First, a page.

At the time of my last post (Wildfire Season), smoke from fires in the region seeped into my open office window. Now it’s been replaced by morning fog that gives this month the nickname “Foggust.” I’m grateful for the return of nearly-pristine air quality. I end the month, though, with a deepened awareness of the billions of people who never find relief from smoke’s harm.
I recently met a man who works for Oxfam, specifically with its efforts to develop and implement clean cooking solutions. Globally, three billion people cook over open fires that burn heavily-polluting fuels like charcoal, kerosene, wood, and animal dung. Not only does cooking this way have serious health and environmental impacts, but it disproportionally affects women and children who are most exposed to cooking smoke’s harmful effects.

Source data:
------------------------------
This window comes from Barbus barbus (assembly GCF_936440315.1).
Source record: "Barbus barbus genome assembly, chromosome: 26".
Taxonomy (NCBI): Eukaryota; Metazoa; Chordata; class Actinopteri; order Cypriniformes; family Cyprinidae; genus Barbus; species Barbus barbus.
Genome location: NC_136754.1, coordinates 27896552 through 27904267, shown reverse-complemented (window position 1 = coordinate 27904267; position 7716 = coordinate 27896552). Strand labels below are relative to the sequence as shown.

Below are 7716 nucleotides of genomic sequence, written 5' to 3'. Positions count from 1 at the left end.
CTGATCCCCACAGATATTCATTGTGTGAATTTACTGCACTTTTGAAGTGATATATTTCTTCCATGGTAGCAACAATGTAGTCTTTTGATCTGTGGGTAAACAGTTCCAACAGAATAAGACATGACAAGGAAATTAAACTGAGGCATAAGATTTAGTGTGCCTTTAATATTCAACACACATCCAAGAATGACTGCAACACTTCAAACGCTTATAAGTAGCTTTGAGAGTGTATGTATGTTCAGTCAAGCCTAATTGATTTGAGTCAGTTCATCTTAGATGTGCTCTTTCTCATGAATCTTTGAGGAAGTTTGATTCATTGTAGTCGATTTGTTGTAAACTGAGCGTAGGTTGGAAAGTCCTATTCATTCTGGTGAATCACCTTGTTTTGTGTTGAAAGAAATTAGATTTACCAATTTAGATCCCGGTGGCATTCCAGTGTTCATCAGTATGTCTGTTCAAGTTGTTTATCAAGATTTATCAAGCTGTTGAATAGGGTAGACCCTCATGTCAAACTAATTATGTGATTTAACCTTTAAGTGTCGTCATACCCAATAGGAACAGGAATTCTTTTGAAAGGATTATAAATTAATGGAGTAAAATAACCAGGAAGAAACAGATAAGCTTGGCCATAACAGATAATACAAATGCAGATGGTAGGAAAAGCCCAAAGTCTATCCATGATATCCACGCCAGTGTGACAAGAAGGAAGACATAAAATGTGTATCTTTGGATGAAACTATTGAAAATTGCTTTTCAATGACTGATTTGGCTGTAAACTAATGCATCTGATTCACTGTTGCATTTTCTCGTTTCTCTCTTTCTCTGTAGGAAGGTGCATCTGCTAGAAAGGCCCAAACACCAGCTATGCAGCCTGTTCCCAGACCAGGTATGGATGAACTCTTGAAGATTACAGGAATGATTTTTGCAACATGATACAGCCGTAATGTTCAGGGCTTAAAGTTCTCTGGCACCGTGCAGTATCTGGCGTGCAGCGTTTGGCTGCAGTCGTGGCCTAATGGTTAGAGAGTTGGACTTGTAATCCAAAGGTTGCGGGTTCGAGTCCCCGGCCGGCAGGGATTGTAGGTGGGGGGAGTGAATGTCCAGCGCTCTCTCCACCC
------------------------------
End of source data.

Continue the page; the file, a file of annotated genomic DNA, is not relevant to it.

I saw (and felt) these effects during a visit to Nicaragua, standing at the side of a woman in her family’s smoky kitchen as she made tortillas over an open fire. Two NGOs I’ve worked with there, Center for Development in Central America and Bainbridge-Ometepe Sister Island Association, support health clinics that treat hundreds of people with asthma and other respiratory illnesses related to this pollution.
Fortunately, clean cooking solutions exist that can reduce exposure to harmful cookstove smoke and decrease climate damage. Putting these alternatives in place is complex, but groups like Global Alliance for Clean Cookstoves are working to eliminate barriers to production and use of efficient stoves and fuels.
Stories from the Oxfam worker don’t negate the reality of the discomfort and harm caused by wildfires and their smoke this summer. But they do remind me of what a privilege it is to turn the nobs on my electric stove each day.